General Laws c. 260, Section 2B, the statute of repose applicable to actions in tort arising out of the allegedly defective construction of a house, foreclosed the amendment of a complaint to add claims of negligence against certain defendants, where the cause of action accrued the month after the sale of the house to plaintiffs and where the amendment to the complaint adding those defendants was filed more than six years later. 
General Laws c. 260, Section 2B, the statute of repose applicable to actions in tort arising out of the allegedly defective construction of a house, barred the amendment of a complaint six years after the cause of action accrued to add claims of misrepresentation with respect to the construction of the house; moreover, even if the claims could be construed as claims of misrepresentation with respect to the sale of the house, the amendment was untimely where it was filed more than four years after the original complaint was filed and no reason for such a delay was given. [351-353]
Allegations in an amendment to a civil complaint against a corporation, seeking to add claims of violation of G. L. c. 93A against the corporate officers and stockholders, were insufficient to warrant holding those persons individually liable. [353-354]
CIVIL ACTION commenced in the Superior Court Department on May 19, 1987.
On transfer to the Worcester County Division of the Housing Court Department, the case was heard by John G. Martin, J., on a motion to dismiss.
Gregory J. Angelini for the plaintiffs.
Kevin F. Finnegan for the defendants.
DREBEN, J. The plaintiffs appeal from the dismissal by a judge of the Housing Court of their claims against Paul Adams and James Adams (Paul and James) on the grounds that the statute of limitations barred their G. L. c. 93A claim and that the statute of repose barred their remaining causes of action. Paul and James were added by an amended pleading filed more than six years after the construction of a house in Leominster which was conveyed to the plaintiffs. The amendment alleged negligence, misrepresentation, and violation of G. L. c. 93A on the part of Paul and James. Ruling that there was no just reason for delay, the judge entered a final judgment dismissing the claims against these defendants. [Note 3] See Mass.R.Civ.P. 54(b), 365 Mass. 821 (1974).
The plaintiffs, relying on Sullivan v. Iantosca, 409 Mass. 796 , 799 (1991), and McDonough v. Marr Scaffolding Co., 412 Mass. 636 , 641 (1992), argue that their action is brought against the Adams brothers as vendors, and hence is not foreclosed by the statute of repose, G. L. c. 260, Section 2B. [Note 4] In addition, they contend that the amendments alleging c. 93A violations are governed by G. L. c 260, Section 5A, a statute of limitations. They point out that, unlike amendments involving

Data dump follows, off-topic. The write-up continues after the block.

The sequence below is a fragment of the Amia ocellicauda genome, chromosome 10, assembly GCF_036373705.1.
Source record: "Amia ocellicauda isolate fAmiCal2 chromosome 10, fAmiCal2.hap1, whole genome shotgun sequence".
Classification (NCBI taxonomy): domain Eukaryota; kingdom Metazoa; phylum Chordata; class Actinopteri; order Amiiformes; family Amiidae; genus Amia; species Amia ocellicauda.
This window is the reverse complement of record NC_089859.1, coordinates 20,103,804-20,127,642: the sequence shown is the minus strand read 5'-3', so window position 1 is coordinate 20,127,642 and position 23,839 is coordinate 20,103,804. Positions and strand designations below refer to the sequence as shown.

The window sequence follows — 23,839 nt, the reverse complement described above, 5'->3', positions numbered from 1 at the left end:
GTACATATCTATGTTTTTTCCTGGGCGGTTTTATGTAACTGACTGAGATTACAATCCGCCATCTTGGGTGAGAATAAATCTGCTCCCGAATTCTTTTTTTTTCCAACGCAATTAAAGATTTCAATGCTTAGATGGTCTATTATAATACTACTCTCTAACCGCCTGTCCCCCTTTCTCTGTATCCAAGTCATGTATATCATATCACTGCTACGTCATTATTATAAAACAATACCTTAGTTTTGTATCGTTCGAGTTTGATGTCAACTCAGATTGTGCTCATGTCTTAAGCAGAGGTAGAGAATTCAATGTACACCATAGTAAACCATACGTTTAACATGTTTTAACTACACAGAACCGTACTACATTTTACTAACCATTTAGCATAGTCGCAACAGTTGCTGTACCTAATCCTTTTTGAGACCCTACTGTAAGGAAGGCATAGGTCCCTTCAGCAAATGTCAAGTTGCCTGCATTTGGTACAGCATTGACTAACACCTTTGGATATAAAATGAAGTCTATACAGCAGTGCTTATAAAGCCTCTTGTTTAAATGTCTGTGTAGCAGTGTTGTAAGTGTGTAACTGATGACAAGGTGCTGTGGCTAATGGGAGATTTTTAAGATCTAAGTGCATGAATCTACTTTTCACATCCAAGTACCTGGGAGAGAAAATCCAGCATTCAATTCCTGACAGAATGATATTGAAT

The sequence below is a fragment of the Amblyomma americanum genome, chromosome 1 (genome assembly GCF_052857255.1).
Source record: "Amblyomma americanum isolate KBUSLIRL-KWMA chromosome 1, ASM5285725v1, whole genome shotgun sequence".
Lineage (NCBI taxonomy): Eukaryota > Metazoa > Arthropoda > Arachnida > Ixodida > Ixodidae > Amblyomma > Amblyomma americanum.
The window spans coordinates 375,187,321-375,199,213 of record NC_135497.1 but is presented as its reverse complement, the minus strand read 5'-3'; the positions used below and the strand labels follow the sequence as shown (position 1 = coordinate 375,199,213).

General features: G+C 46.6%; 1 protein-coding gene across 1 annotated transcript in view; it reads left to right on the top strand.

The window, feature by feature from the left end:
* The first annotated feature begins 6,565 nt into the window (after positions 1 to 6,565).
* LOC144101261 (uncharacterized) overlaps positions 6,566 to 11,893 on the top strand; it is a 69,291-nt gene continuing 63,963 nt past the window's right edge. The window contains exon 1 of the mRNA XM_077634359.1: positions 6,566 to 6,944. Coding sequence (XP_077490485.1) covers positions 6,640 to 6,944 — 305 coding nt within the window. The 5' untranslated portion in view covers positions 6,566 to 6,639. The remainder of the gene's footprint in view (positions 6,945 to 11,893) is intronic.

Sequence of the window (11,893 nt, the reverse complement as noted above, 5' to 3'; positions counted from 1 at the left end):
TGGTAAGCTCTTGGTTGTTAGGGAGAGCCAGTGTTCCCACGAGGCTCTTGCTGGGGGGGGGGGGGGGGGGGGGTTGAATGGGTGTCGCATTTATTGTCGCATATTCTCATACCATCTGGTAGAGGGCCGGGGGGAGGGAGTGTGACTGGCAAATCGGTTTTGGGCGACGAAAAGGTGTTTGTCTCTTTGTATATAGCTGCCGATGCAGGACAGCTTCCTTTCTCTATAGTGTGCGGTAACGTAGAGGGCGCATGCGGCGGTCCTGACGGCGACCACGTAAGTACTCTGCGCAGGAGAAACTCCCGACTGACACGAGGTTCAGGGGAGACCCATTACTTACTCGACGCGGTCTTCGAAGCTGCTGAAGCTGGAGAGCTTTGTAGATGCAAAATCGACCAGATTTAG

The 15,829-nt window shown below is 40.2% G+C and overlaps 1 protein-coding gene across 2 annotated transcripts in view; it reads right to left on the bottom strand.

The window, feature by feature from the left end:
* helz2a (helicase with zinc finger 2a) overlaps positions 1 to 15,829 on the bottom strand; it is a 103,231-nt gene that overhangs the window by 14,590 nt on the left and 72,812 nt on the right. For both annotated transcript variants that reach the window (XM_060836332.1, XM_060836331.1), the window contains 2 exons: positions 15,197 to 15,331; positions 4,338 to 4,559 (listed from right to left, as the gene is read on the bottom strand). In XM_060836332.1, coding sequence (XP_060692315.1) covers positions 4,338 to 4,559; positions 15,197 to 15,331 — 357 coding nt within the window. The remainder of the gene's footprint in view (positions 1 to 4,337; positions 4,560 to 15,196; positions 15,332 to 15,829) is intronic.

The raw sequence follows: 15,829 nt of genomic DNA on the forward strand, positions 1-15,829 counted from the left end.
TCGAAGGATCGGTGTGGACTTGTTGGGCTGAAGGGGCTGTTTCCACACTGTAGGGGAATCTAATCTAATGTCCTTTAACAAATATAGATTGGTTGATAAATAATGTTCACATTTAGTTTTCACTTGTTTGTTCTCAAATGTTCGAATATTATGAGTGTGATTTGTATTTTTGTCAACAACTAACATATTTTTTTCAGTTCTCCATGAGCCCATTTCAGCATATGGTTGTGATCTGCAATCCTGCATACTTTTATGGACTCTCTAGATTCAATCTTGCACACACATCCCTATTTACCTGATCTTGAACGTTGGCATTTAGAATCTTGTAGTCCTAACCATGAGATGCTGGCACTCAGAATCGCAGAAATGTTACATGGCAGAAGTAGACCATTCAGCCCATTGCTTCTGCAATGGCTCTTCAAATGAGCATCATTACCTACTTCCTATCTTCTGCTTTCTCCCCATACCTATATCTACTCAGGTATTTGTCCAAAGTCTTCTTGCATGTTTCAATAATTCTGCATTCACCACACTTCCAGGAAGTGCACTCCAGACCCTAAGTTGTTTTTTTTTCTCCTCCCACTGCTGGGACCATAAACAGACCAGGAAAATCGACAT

the statute of repose where there is no relation back, see Tindol v. Boston Hous. Authy., 396 Mass. 515 , 518 (1986), where a statute of limitations is involved, an amendment relates back to the date of the original complaint. We affirm the judgment dismissing the claims against Paul and James.
On May 19, 1987, approximately two years and eight months after they had moved into their house, the plaintiffs timely brought this action against Northwoods Development Corporation (Northwoods), the developer of the property. Once they became aware that all the stock of Northwoods had been sold, they amended their complaint on May 22, 1989, to add the purchaser of the shares, Security Homes, Inc., as a defendant. On April 22, 1991, they filed a second amended complaint adding Paul and James. Paul had been treasurer, and James had been president of Northwoods. In his capacity as treasurer, Paul, on May 21, 1984, signed the purchase and sale agreement with the plaintiffs, and as president, on September 12, 1984, James signed the deed conveying the property. Paul and James had been the sole stockholders of Northwoods.
An assessment of the plaintiffs' appellate claims requires an analysis of the amendment joining Paul and James. While the negligence counts [Note 5] fall squarely within the statute of repose, the "misrepresentation/fraud" claims must be examined more closely. Sullivan v. Iantosca, 409 Mass. at 799, held that a seller who had also acted, "in some representative capacity, as the builder of the house" was not included within the class of persons protected from suit under the statute of repose. McDonough v. Marr Scaffolding Co., 412 Mass. at 641. In the Sullivan case, the alleged "deceit [was]
based on the defendants' breach of a duty to inform the plaintiff of the inferior material used in the landfill." The count could be maintained "to the extent that the seller of the house, but not its builder, [was] charged with deceit in the sale of the property. Section 2B grants protection to designers, planners, builders, and the like . . . . It does not do so for people who sell real estate." Id. at 799.
The misrepresentation counts in the action before us each allege:
"The Plaintiffs relied upon the express and implied representations and promises of the Defendant Northwoods and James [Paul] Adams to construct the residence and the surrounding development in accordance with all approved and filed plans and drawings and specifications; and the Defendants knowingly and intentionally, with malice aforethought, committed the offenses stated above and failed to and neglected to complete and perform said work in accordance with said promises and representations, to the damage of Plaintiffs, and James [Paul] Adams was responsible for and controlled and directed the actions of Defendant Northwoods."